Michael Marshall

Michael Marshall – Project Director Co-founder of the Merseyside Skeptics Society and co-organiser of the QED skeptical conference, 'Marsh' was the project leader and figurehead of the 10:23 Campaign, aimed at raising public awareness of homeopathy - resulting in international coverage and worldwide skeptical involvement. With a background in marketing and communications, his skeptical activism has included testing psychic claims, trialling sports performance wristbands, interviewing proponents of alternative beliefs and exposing the influences of PR in journalism.

Author's posts

Good Thinking welcomes new Standards from the Professional Standards Authority, and the withdrawal of the Society of Homeopaths

The Professional Standards Authority (PSA) has announced new Standards for voluntary registers of healthcare providers, causing the Society of Homeopaths (SoH) to withdraw from the accreditation scheme. The PSA – the government body which oversees and accredits healthcare bodies – has included in their new Standards a ‘public interest’ test, which will weigh up whether the …

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The Good Magic Award Winner 2021 announced

This year, it was decided that the Good Magic Award’s £2,000 prize would go to support a new and innovative project that promotes the art of magic. The judging panel selected James Green to receive the award.

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The Good Magic Awards – 2021

The Good Magic Award has been set up by psychologist and magician Professor Richard Wiseman in collaboration with The Good Thinking Society.

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Professional Standards Authority suspends the Society of Homeopaths

The Professional Standards Authority has suspended the Society of Homeopaths’ accreditation, after the SoH failed to meet conditions imposed upon it.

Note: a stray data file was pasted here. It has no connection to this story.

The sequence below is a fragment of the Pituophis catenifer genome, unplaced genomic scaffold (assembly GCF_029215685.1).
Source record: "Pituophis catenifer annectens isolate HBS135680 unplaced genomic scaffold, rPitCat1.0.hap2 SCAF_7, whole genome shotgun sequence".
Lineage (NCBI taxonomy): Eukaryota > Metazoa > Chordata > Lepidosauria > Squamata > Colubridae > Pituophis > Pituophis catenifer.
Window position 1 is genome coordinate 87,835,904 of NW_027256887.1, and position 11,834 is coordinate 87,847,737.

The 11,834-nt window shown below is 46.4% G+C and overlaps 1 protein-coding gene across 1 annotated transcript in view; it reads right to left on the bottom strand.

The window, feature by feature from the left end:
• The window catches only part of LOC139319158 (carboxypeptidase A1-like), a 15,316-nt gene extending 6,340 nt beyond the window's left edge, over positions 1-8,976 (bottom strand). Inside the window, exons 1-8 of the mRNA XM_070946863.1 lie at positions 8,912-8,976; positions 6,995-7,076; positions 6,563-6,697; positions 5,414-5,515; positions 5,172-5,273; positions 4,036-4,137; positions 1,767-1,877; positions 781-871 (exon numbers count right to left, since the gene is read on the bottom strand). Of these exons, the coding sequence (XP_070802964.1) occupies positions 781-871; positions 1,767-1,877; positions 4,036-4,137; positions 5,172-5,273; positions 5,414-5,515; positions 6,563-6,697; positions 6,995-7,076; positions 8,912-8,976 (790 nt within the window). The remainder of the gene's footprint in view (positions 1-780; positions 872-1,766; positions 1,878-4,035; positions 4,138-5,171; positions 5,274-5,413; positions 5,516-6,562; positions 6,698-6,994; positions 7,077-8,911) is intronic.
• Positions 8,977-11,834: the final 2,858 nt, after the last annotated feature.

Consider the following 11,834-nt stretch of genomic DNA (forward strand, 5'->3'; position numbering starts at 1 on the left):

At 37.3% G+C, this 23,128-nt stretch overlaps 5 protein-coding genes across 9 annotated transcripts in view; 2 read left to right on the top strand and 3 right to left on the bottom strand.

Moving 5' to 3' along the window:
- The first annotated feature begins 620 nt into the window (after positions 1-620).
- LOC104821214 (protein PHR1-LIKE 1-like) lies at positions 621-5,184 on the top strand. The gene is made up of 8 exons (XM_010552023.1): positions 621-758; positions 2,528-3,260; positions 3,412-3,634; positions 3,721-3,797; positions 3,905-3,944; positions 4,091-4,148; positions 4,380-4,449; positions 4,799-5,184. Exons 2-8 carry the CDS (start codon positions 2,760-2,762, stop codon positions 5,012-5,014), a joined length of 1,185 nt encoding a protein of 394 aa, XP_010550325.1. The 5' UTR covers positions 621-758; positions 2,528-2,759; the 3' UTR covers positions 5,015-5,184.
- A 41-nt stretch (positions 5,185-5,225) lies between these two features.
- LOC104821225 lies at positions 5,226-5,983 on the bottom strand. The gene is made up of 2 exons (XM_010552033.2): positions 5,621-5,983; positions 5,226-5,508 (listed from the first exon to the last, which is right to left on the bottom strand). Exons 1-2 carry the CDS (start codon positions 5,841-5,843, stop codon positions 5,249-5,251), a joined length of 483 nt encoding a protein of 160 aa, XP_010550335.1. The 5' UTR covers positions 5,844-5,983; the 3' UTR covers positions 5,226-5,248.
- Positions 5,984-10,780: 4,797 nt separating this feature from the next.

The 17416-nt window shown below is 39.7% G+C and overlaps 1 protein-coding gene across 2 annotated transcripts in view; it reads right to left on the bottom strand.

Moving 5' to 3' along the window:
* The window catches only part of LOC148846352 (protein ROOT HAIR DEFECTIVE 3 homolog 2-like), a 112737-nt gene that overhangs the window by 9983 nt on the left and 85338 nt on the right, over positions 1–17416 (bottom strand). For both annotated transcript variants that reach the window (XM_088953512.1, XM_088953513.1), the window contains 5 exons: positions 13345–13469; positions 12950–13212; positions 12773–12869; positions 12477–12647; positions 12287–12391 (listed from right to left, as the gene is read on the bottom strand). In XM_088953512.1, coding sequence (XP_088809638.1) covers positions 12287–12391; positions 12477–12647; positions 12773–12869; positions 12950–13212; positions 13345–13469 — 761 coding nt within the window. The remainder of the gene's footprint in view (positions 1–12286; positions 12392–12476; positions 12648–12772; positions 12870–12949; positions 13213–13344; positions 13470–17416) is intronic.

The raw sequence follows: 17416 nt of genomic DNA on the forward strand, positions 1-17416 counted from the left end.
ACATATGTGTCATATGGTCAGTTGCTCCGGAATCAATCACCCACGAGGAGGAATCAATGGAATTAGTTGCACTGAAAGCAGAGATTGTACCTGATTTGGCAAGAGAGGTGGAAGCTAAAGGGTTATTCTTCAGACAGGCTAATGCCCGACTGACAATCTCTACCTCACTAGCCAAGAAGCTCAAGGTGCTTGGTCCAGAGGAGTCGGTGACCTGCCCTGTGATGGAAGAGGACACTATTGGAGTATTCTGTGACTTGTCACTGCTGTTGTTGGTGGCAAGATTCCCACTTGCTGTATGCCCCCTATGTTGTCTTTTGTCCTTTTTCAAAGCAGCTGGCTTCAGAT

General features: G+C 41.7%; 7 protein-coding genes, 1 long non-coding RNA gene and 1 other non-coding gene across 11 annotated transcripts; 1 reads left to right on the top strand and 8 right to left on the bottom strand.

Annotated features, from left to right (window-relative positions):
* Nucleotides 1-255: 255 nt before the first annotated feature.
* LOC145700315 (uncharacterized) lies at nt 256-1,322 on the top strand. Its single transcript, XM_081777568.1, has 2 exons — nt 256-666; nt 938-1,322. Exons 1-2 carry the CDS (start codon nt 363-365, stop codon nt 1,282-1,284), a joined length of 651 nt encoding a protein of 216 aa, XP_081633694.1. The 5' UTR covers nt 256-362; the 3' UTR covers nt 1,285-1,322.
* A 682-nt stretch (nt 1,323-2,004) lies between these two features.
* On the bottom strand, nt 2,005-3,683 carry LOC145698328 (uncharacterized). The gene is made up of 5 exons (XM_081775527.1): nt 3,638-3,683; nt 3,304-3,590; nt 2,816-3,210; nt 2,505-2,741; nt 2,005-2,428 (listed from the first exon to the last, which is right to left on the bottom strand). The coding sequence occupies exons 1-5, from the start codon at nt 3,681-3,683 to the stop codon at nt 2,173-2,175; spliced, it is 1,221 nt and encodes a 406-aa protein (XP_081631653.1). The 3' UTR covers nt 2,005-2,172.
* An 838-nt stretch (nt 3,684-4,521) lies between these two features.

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Ministers join our call to change legislation to better protect cancer patients from quackery (Telegraph)

Following the exposé of thermography clinics giving dangerously false information to cancer patients, MPs Anthony Browne, Maria Eagle and Barbara Keeley have backed our calls to strengthen the Cancer Act and to better protect vulnerable patients. 

How crowdfunding cash can be turned to quackery (Telegraph)

The Telegraph looks at how crowdfunding campaigns for health treatments can have a sinister side, and how the pandemic has caused a surge in “scammers” who are copying the accounts of cancer sufferers in order to take the money for themselves. 

Vitamin dosing via bluetooth? Physicist warns don’t waste your money on Healy (Radio New Zealand)

A month after saying a dietary supplement could prevent Covid-19, Orewa psychic Jeanette Wilson now claims a bluetooth device she’s selling can dose vitamins “vibrationally”. But Medsafe, the Commerce Commission and a physicist are warning consumers to be wary of the claims. A self-proclaimed spirit medium, healer and “psychic surgeon” who recently said a dietary …

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Is there a future for newspaper astrologers in the era of fake news? (Press Gazette)

Astrology’s claims that the position of the sun, moon and planets at our birth informs our character and future are without evidence, and yet horoscopes continue to be published in national newspapers.

‘Thermographic scans gave my son false hope’ (BBC)

When Sean Walsh was told his cancer had returned, he rejected conventional treatment. A well-known figure on Liverpool’s music scene, he documented his search for alternative ways of managing his condition for his followers. He also used thermography, heat images of the body, which are promoted by some as an alternative to conventional scans.

False Hope? Alternative Cancer Cures (BBC Three)

Sean Walsh was 20 when he found out his cancer was back. He’d been in remission for less than two years and was determined that this time round, he would not have conventional treatment. He turned down chemotherapy in the hope that he could cure his Hodgkin’s Lymphoma through an alternative approach, including a vegan …

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